Review: The Ex-Girlfriend by Nicola Moriarty

ex-girlfriendLuke is the one. After everything she’s been through, Georgia knows she deserves someone like him, to make her feel loved. Safe.

The only problem is his ex-girlfriend. Luke says Cadence is having trouble accepting their break-up, but Georgia thinks there’s more to the story. She also has the feeling someone is watching her.

When everything starts to go wrong at work, at home, in her old friendships and her happy new relationship with Luke, Georgia starts to feel truly afraid.

Cadence wants what she has. What would she do to get it?

And can Georgia trust anyone at all?


I love Nicola’s books and was beyond ecstatic to get the opportunity to read this one. Happy to report that it ended up being another fab read that has now cemented Nicola’s place in my list of favourite authors!

Luke seems like the perfect guy. He definitely shows up just when Georgia needs him and ends up shaking up her world. However, Luke comes with baggage in terms of his ex-girlfriend. Who exactly is Cadence and what does she want from Georgia? This book had my head spinning as I tried to guess the twists.

This was an entertaining read that had me at the edge of my seat from the first to the last page. I really liked Georgia and found her to be quite relatable. I could identify with some of her crazy decisions in her quest to find love. As the tension in the story grew, I found myself getting really worried about her. I can’t talk about the other characters without giving away too many details but let me just say that they were all very well crafted. Some had me scratching my head; others had me so frustrated that I might have shouted at them through the pages while others just got me pissed off. I loved how well Nicola brought out each personality.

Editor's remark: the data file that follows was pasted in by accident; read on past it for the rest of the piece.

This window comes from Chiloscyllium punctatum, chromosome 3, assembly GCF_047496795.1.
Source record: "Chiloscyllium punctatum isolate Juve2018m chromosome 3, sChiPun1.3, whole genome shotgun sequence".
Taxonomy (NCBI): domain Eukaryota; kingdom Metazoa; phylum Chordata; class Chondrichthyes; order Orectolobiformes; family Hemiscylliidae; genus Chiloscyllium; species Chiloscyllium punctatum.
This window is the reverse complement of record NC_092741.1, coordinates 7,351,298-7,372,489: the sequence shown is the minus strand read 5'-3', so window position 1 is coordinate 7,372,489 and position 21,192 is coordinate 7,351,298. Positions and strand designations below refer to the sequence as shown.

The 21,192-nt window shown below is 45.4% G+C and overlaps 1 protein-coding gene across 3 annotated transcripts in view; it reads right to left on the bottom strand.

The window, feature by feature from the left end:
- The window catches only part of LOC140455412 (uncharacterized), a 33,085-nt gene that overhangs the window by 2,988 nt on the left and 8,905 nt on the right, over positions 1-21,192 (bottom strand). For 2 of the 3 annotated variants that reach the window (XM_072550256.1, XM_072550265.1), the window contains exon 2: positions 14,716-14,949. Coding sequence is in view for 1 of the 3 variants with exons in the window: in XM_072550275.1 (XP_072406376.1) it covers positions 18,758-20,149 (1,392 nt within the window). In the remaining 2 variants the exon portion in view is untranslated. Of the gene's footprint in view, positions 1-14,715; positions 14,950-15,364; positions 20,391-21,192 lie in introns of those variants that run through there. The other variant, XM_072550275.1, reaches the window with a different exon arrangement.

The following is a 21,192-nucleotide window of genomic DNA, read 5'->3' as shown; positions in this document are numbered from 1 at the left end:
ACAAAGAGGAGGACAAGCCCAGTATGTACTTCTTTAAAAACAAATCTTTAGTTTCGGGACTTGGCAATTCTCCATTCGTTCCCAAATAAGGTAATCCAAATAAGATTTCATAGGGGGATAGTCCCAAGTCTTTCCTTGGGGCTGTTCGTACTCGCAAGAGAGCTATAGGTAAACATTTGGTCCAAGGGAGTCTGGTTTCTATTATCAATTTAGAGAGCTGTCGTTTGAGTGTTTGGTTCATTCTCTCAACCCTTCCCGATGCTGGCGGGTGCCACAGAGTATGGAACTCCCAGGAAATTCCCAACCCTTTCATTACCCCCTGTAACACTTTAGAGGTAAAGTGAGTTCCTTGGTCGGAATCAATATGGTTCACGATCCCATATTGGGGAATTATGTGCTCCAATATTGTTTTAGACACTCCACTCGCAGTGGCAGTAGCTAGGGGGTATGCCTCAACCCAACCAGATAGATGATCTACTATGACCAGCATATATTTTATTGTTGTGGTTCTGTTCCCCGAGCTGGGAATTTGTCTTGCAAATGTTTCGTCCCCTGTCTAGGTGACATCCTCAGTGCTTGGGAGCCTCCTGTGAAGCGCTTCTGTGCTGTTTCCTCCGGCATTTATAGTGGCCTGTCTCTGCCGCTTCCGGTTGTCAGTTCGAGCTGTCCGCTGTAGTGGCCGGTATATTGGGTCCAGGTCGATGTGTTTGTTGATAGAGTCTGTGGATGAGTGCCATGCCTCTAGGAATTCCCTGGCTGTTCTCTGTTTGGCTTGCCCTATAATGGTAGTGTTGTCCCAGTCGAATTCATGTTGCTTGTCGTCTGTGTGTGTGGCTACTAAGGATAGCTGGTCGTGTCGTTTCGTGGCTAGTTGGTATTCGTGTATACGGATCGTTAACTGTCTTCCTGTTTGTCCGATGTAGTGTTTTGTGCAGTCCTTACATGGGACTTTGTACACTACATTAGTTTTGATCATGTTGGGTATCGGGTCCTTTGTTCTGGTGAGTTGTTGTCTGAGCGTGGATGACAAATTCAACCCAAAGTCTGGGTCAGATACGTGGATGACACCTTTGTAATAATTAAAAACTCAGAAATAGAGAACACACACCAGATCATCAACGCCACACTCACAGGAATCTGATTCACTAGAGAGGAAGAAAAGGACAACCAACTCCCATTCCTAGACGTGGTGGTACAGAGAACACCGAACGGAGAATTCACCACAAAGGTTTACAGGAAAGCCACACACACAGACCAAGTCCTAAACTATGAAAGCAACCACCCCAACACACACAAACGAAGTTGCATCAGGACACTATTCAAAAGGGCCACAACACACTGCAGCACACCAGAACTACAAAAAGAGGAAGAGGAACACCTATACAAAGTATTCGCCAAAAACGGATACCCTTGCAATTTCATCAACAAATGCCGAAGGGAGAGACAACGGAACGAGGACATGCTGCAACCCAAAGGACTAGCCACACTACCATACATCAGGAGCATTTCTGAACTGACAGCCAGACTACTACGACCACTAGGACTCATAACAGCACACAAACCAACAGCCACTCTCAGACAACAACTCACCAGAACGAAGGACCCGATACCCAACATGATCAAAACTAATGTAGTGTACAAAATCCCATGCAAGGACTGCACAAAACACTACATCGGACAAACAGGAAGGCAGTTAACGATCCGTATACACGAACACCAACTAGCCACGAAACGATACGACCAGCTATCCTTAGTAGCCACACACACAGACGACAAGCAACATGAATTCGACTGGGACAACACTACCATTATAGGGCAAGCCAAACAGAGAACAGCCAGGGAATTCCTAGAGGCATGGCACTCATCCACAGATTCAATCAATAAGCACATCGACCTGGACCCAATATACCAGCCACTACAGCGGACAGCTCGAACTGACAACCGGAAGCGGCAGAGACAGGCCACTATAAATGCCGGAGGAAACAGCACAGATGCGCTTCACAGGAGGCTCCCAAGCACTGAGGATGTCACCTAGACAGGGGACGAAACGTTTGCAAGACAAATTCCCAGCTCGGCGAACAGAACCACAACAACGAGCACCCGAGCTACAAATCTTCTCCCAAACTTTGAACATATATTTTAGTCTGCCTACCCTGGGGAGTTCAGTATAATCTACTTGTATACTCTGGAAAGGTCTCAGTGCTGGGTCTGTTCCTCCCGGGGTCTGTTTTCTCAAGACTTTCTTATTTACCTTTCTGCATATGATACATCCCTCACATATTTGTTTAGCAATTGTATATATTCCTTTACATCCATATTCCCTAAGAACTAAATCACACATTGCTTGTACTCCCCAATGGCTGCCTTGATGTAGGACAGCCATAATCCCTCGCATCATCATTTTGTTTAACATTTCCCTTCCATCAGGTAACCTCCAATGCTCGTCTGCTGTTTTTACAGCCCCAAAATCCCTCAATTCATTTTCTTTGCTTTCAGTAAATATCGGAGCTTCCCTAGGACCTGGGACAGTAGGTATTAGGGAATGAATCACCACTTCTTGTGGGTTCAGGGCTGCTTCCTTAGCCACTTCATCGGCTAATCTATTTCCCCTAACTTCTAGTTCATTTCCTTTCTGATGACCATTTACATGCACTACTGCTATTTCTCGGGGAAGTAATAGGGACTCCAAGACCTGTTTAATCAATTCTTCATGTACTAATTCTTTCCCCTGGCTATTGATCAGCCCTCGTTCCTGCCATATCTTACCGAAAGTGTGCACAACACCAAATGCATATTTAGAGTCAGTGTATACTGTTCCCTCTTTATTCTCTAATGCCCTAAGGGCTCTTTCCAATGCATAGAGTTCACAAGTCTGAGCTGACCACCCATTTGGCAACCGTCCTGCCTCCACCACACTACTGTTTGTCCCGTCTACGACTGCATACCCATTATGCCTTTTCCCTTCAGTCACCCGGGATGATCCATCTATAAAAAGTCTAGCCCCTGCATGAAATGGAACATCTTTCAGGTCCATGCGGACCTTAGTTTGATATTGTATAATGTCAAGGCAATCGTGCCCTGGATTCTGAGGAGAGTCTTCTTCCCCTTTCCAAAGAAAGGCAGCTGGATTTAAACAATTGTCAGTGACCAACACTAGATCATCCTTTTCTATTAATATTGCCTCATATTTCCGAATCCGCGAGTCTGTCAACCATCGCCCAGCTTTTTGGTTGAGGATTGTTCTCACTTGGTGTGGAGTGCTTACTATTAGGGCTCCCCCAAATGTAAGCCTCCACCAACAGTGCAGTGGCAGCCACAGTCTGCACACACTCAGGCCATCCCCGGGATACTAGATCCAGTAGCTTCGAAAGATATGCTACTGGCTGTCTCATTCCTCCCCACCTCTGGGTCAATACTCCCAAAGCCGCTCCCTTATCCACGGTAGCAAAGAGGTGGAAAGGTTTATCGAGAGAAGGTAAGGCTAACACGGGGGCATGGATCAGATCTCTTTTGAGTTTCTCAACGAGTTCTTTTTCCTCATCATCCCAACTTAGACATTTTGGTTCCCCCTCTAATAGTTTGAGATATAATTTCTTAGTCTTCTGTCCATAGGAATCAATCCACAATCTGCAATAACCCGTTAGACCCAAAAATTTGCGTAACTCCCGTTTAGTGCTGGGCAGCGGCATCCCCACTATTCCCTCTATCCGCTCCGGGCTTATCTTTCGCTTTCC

I enjoyed all the twists in this story. There are some that I might have seen coming but either way, I still liked how well they were delivered. Other turns towards the end caught me by surprise.

I also love how well Nicola managed to tackle a number of sensitive themes such as emotional and physical abuse, depression and anxiety. She presented the themes in a manner that seemed realistic and also didn’t use them to take away the focus from the main story-line. I found this to be quite relatable since most abusive relationships appear normal from the outside and sometimes, emotional abuse isn’t easy to identify especially when one is still in the relationship.

With jaw-dropping twists, an array of memorable characters and a compelling story-line, I think readers of this genre will definitely enjoy The Ex-Girlfriend by Nicola Moriarty

Review: Those Other Women by Nicola Moriarty #BlogTour @MichaelJBooks @Deaco89 @NikkiM3

Those Other Women.pngPoppy’s world has been tipped sideways: the husband who never wanted children has betrayed her with her broody best friend.

At least Annalise is on her side. Her new friend is determined to celebrate their freedom from kids, so together they create a Facebook group to meet up with like-minded women, and perhaps vent just a little about smug mummies’ privileges at work.

Meanwhile their colleague Frankie would love a night out, away from her darlings – she’s not had one this decade and she’s heartily sick of being judged by women at the office as well as stay-at-home mums.

Then Poppy and Annalise’s group takes on a life of its own and frustrated members start confronting mums like Frankie in the real world. Cafés become battlegrounds, playgrounds become warzones and offices have never been so divided.

A rivalry that was once harmless fun is spiralling out of control.

Because one of their members is a wolf in sheep’s clothing. And she has an agenda of her own . . .


I fell in love with Nicola’s writing when I read The Fifth Letter. Needless to say, I jumped at the opportunity to read her next book, Those Other Women. Like her other book, Those Other Women is a wonderful, engrossing read right from the first to the last page.

The story begins at the end of Poppy’s marriage when husband left her for her best friend.  One thing that is clear about Poppy is the fact that she doesn’t want kids. She finds the perfect new friend, Annalise who also doesn’t want kids. The two ladies form a Facebook group with other like-minded women in their town. However, there is a rival group for mothers in the same town. The two groups soon clash providing readers with an entertaining, emotional and relatable story.